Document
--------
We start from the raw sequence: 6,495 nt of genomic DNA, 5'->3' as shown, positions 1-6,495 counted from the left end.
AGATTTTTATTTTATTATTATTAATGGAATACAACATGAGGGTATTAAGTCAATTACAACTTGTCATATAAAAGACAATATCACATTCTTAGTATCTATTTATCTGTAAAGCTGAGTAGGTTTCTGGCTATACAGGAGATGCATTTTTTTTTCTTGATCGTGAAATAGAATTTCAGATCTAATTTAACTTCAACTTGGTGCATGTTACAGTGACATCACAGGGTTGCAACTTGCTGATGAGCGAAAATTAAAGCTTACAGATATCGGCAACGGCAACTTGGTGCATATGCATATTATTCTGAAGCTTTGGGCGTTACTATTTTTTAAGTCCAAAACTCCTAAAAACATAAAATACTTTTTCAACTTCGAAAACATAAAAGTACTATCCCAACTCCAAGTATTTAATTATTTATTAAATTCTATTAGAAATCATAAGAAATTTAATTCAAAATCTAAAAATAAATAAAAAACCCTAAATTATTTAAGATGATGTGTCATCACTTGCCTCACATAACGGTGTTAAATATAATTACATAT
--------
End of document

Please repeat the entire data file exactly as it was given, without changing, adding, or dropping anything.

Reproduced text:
We start from the raw sequence: 6,495 nt of genomic DNA, 5'->3' as shown, positions 1-6,495 counted from the left end.
AGATTTTTATTTTATTATTATTAATGGAATACAACATGAGGGTATTAAGTCAATTACAACTTGTCATATAAAAGACAATATCACATTCTTAGTATCTATTTATCTGTAAAGCTGAGTAGGTTTCTGGCTATACAGGAGATGCATTTTTTTTTCTTGATCGTGAAATAGAATTTCAGATCTAATTTAACTTCAACTTGGTGCATGTTACAGTGACATCACAGGGTTGCAACTTGCTGATGAGCGAAAATTAAAGCTTACAGATATCGGCAACGGCAACTTGGTGCATATGCATATTATTCTGAAGCTTTGGGCGTTACTATTTTTTAAGTCCAAAACTCCTAAAAACATAAAATACTTTTTCAACTTCGAAAACATAAAAGTACTATCCCAACTCCAAGTATTTAATTATTTATTAAATTCTATTAGAAATCATAAGAAATTTAATTCAAAATCTAAAAATAAATAAAAAACCCTAAATTATTTAAGATGATGTGTCATCACTTGCCTCACATAACGGTGTTAAATATAATTACATAT